THE Anthony Joshua juggernaut rolls on. On Saturday night, in front of 20,000 roaring fans, Joshua cooly dismantled America’s Dominic Breazeale over seven rounds. For a boxer who is, let’s remember, only 17 fights into his professional experience, he’s doing the business in the ring. And he’s doing real business outside the ropes.
As well as selling out the O2 arena, his fights since boxing Dillian Whyte in December 2015 have been on pay-per-view. If he’s watched by around 500,000 households, that generates around £8.5 million. The gate at the O2, we’re told, raises about £3 million and on top of that will be money from international television and sponsorship.
Joshua himself clearly appeals to big companies. Under Armour, Lucozade and Beats for example were prominent during this fight week. Those are major brands and major endorsements infrequently associated with British boxing. “You could say [an Anthony Joshua fight generates] 13, 14, 15 million pounds,” promoter Eddie Hearn told Boxing News. That would be money generated by the event as a whole, to be shared amongst the relevant players. “That’s revenue, you’ve got to take out Breazeale, Sky – we [Matchroom promotions] don’t get £16.95 and 20 percent of that is VAT by the way, so it’s £14 net. He’s in a position now, there’s not many fighters that earn the kind of money that Joshua does and there’s a very select club and that club is Pacquiao, Mayweather, Canelo and Joshua. Basically that’s it. I’m talking multi-millions every time they fight. Whereas the others are earning ones and so forth. But away from that is the endorsement side also, there’s no fighter that is earning what he’s earning via endorsements.”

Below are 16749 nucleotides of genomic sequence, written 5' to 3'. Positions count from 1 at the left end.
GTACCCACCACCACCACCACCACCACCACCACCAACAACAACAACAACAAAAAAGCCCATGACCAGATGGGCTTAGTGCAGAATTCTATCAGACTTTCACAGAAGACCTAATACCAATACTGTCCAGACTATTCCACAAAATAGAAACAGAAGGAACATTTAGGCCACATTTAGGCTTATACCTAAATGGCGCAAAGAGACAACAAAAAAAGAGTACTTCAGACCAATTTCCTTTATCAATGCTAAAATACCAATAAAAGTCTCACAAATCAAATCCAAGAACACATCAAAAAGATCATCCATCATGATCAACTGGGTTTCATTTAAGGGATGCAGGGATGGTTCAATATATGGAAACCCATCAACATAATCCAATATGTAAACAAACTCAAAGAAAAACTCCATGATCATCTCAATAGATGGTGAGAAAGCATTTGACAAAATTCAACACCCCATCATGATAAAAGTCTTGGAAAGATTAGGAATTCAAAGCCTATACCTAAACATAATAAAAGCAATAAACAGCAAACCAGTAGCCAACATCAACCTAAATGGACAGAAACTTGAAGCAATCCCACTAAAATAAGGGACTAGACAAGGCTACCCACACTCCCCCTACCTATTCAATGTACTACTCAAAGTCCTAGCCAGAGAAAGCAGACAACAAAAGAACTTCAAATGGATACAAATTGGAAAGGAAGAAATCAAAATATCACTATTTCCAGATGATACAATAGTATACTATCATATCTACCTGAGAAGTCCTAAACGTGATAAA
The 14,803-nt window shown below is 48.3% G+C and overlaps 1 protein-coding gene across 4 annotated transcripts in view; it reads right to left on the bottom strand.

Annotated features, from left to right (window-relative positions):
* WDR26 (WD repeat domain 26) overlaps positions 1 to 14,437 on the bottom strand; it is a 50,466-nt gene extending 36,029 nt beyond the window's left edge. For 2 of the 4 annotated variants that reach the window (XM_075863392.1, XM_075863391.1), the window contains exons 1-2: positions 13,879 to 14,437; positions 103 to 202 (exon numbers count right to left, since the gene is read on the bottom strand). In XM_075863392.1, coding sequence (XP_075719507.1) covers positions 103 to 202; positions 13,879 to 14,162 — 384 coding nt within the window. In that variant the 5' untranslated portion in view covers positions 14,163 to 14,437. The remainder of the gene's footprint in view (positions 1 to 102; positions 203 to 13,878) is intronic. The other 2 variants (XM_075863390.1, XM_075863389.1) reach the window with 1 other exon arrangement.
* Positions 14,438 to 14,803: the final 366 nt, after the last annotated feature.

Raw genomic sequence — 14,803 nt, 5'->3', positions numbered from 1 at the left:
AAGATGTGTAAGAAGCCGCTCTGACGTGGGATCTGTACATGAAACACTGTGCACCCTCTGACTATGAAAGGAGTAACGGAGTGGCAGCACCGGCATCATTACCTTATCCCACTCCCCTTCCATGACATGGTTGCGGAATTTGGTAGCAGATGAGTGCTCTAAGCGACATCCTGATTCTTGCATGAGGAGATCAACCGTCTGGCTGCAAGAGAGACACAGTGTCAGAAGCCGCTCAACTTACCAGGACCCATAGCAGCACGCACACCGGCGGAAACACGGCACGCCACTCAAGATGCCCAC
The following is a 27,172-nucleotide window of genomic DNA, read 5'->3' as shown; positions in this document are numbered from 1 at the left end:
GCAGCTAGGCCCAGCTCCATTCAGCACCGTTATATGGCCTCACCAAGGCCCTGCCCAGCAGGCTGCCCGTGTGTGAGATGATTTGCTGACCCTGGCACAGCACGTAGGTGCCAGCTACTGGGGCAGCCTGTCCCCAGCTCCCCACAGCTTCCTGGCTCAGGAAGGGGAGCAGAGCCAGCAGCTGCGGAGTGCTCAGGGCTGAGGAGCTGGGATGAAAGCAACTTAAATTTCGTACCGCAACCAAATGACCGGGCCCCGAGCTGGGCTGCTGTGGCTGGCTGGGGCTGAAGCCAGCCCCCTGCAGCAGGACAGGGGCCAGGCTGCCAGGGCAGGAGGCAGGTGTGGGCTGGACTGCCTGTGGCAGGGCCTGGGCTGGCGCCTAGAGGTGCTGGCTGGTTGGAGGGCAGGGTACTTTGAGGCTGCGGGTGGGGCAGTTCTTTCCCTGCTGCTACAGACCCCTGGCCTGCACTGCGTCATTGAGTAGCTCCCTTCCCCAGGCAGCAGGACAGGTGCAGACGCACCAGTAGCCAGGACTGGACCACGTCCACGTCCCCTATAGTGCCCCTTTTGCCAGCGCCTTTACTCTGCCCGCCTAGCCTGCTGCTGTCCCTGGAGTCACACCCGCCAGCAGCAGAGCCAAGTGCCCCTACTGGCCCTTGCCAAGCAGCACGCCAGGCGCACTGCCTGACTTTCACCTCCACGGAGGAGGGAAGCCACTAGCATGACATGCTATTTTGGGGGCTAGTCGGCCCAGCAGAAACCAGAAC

But the promoter added, “He don’t even really think about it. This is a guy who’s got millions in the bank and basically lives with his mum in a flat in north London. The mentality is brilliant. And that’s why I’m so confident in him. I said to him after this fight, go away and just be a young man. Everything is just regime, regime, appearances, sponsorship days… That’s one of my fears about this fight particularly, that he hasn’t had that rest. Camp has been hard. He has been very tired and it hasn’t been perfect but he’s a pro. The problem is after the Charles Martin fight, he didn’t train for four or five weeks, but he had sponsorship requests, award ceremonies, up and down the country, internationally all the time. So by the time he started his camp he was shattered. It’s been hard graft. The plan now is, four or five weeks, just do nothing. Just go and enjoy yourself.”
Joshua isn’t expected to fight again until early November. It could be New Zealand’s Joseph Parker who occupies the mandatory position to challenge Joshua. “Our mandatory I think won’t be called until November 20, he could have a voluntary or we could have the mandatory and fight Parker,” Hearn continued. “It’s a good fight, you’ve got a young hungry heavyweight, a good heavyweight who can punch. I think it’s a good fight.”